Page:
Tuesday, 14 January, 2020

China and Russia Push Into Iran, Exploiting Europe’s Caution

By Benoit Faucon, Wall Street Journal

Chinese and Russian state-backed companies are maneuvering to profit from European firms leaving Iran, threatening the Trump administration’s bid to raise economic pressure on Tehran.

Their efforts show how Iran’s business landscape has shifted since the Trump administration withdrew from the nuclear pact, which lifted crippling sanctions on Iran in exchange for curbs on its nuclear program, following 17 months of rising pressure. Secretary of State Mike Pompeo has threatened the “strongest set of sanctions in history” if Iran doesn’t rein in its military activities across the Middle East and stop testing long-range missiles.

European executives who tried to make inroads in Iran since the Obama administration struck the nuclear deal in 2015 are now concerned Beijing and Moscow will seize an insurmountable advantage in a large, growing market.

“What would be not good neither for the U.S., nor for Europe, is if that at the end only Russia and China can do business in Iran,” said Patrick Pouyanné, chief executive of French energy company Total SA, in a speech in Washington after the policy shift this month.

China Petroleum & Chemical Corp. , or Sinopec, a giant Chinese-state oil company, sent a delegation to Tehran this month to complete a $3 billion deal to further develop a giant Iranian oil field that Royal Dutch Shell PLC was negotiating for until it decided in March the sanctions risk was too great, say Iranian and Western oil executives. That deal, to develop the Yadavaran oil field, would be potentially the biggest foreign investment in a decade.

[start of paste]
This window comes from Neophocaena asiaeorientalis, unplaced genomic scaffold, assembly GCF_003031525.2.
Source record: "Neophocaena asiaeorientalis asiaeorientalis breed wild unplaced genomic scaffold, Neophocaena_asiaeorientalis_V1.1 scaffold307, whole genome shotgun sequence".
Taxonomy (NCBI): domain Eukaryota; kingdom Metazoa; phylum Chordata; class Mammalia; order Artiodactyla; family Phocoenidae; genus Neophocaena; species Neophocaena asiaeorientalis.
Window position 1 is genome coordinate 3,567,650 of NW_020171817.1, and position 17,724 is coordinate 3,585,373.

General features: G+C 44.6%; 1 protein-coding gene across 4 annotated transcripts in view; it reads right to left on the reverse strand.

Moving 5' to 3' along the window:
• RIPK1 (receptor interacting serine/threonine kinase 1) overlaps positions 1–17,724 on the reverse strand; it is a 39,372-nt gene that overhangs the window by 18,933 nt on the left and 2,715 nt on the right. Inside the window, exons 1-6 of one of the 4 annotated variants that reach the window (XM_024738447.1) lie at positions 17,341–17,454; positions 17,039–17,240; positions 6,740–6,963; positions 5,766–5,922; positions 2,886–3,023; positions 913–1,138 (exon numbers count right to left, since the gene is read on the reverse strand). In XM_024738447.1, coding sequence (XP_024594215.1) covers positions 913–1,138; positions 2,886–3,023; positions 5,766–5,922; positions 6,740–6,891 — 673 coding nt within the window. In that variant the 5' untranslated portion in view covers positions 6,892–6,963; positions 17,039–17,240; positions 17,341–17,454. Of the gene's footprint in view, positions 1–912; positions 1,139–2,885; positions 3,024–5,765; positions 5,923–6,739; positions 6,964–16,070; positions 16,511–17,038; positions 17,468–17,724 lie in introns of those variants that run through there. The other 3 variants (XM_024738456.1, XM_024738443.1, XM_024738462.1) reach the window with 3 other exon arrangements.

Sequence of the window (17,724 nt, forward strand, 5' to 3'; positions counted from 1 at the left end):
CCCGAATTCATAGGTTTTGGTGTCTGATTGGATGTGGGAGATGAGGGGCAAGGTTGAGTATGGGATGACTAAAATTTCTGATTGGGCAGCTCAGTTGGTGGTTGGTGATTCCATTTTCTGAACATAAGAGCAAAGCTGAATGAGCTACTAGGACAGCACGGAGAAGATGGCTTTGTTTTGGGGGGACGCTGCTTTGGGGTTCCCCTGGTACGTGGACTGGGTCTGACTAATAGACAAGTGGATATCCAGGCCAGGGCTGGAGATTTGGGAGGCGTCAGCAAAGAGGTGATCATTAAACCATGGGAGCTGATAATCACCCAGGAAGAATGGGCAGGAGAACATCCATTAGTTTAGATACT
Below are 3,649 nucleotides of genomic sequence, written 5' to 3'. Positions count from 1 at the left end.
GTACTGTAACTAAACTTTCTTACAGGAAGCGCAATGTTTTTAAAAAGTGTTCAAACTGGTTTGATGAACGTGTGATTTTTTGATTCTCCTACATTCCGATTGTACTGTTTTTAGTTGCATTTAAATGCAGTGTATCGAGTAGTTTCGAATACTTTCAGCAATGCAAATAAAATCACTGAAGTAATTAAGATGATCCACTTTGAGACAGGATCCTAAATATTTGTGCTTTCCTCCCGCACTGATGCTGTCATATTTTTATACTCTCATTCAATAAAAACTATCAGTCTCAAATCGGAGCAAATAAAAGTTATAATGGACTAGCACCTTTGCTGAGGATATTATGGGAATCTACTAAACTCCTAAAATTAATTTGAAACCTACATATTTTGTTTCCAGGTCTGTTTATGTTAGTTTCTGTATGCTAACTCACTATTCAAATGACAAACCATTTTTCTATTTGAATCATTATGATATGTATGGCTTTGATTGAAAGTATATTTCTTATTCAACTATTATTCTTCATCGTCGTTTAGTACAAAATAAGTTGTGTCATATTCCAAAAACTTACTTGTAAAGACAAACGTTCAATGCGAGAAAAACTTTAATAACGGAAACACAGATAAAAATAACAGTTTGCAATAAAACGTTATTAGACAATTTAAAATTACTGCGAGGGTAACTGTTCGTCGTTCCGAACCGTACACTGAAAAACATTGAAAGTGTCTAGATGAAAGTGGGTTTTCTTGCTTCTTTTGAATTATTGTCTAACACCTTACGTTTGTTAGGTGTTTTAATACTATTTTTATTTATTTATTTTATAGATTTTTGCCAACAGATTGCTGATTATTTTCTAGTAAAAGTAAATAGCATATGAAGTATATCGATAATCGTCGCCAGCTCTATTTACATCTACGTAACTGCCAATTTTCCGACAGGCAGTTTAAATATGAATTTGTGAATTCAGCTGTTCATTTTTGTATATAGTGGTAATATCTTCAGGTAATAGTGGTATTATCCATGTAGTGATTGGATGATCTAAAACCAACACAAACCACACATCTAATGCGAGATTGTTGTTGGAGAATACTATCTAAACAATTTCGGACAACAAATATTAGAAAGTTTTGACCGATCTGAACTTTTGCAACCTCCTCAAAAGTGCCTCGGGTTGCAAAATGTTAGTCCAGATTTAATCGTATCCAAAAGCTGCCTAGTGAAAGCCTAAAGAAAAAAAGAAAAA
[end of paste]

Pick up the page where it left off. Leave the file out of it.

China National Petroleum Corp., another state-owned giant, has an option for the $1 billion investment pledged by Total for a natural-gas development in Iran that the French company is considering leaving because of U.S. sanctions, CNPC and Iran officials say. CNPC is Total’s partner in the project.

Chinese companies have also joined with Iranian peers to renovate railways, build metro lines and manufacture cars. Cheap clothing, cookware, consumer electronics and sunflower seeds imported from China have become popular in Tehran’s street markets.

Russia has viewed Iran more cautiously as a business partner, but its companies have worked to build ties there. Russia is selling oil-drilling equipment to Iranian energy companies that don’t have access to Western technology.

Russia’s biggest state oil company, PAO Rosneft, last year agreed to work on “strategic” deals worth $30 billion in Iran, though their status is unclear.

A Russian state-owned oil company, Zarubezhneft, remains the only foreign company to sign a new type of Iranian contract offered to investors to develop crude petroleum in Iran. In March, Zarubezhneft signed a $700 million contract to develop two small fields, part of investment opportunities that European oil companies such as the U.K.’s BP PLC and Germany’s Wintershall AG had hoped to be a part of but are now unlikely to join due to U.S. sanctions.

Zarubezhneft, Rosneft and Sinopec didn’t respond to requests for comment.